On the Streets of Morocco, Traditional Styles Mix With Internet Trends

The fashion world and Morocco have long had a love affair. (Witness that world’s flocking to the opening of the new Yves Saint Laurent museum in Marrakech.) But fashion, as it’s actually lived and breathed in Moroccan cities, is rapidly changing. “Now, if you walk down the streets of Marrakech, you will see a guy in a local djellaba wearing sneakers that he got through a cousin who lives abroad,” explains Amine Bendriouich, a designer and creative director who divides his time mostly between Marrakech and Casablanca. “It’s not only about the guys who can afford the most fashionable items; it’s more about Mr. Everybody.” Bendriouich breaks down Morocco’s street-style scene into three categories. First, there are the people who are “far removed from fashion,” like his mother, aunts, and neighbors. Then, there are the kids who “want to look exactly like what they see on the internet,” with the latest graphic T-shirts, sneakers, and jeans. Finally, the most interesting category, in Bendriouich’s opinion, is made up of those who are “hybrids” of the two groups — like the girls in hijabs who still want to look Instagrammable. “They’re the ones doing something really different.”

The influence of the internet goes both ways, of course, and international brands are also taking notice of what’s happening on the streets of Morocco. Traditional babouche slippers, for example, can be found on the Gucci runways. “When this happened, Moroccans started laughing,” says Bendriouich. “On the internet, people are comparing a Moroccan babouche with a Gucci babouche and saying, ‘Look what happens when a Moroccan babouche goes to university and gets fancy.’ ” —Emilia Petrarca

“The piece that she’s wearing that’s a kind of caftan or kameez is not traditional,” says designer Amine Bendriouich, who gave us his local perspective on these photographs; it’s more a result of this hybrid of influences. “Until recently, these colorful wool decorations were exclusive to some Berber pieces, like ceremonial clothing. In the last two years, I’ve started seeing more of this stuff. It’s gone from a specific tribe to youthful fashion.” Photo: Yoriyas Yassine Alaoui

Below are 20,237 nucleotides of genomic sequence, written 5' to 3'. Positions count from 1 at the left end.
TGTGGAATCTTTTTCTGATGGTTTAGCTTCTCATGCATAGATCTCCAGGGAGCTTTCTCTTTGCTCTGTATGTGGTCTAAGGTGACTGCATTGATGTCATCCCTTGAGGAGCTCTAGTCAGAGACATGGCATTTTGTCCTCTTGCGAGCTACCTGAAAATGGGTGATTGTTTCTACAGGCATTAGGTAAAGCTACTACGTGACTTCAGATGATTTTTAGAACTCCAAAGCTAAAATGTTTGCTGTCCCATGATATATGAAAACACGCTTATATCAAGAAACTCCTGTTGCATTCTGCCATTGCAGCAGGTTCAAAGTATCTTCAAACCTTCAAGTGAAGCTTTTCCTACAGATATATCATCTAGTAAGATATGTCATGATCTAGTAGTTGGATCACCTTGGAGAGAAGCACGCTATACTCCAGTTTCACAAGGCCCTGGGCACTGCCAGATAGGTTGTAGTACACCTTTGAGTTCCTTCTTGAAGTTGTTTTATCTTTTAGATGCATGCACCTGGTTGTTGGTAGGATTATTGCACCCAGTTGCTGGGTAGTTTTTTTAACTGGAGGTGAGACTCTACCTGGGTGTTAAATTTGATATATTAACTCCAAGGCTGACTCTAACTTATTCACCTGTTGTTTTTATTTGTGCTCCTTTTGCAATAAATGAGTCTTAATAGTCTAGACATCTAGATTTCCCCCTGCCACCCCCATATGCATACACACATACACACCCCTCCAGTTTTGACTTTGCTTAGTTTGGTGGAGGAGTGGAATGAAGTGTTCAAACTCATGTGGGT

“This guy is wearing a black kameez with a flashy yellow underneath that pops out. The glasses look like they’re Mugatu’s from Zoolander. But he rocks them very naturally.” Photo: Yoriyas Yassine Alaoui
“Converse are everywhere in the world. They were born before the internet — before the hype — but everyone still loves them. People don’t even ask themselves if they’re a trend or not.” Photo: Yoriyas Yassine Alaoui
“I know this man. He’s 84 years old and has an antiques shop in the Medina, right by a juice bar. He’s one of the most amazing people in Marrakech. He bought this jacket in Italy in 1958. He bought his bow tie and silk pocket square in London in the ’60s. He’s a natural-born gentleman.” Photo: Yoriyas Yassine Alaoui
“I would call this: ‘We are one.’ ” Photo: Yoriyas Yassine Alaoui
Casablanca. Photo: Yoriyas Yassine Alaoui

*This article appears in the November 27, 2017, issue of New York Magazine.

In Morocco, Traditional Styles Mix With Internet Trends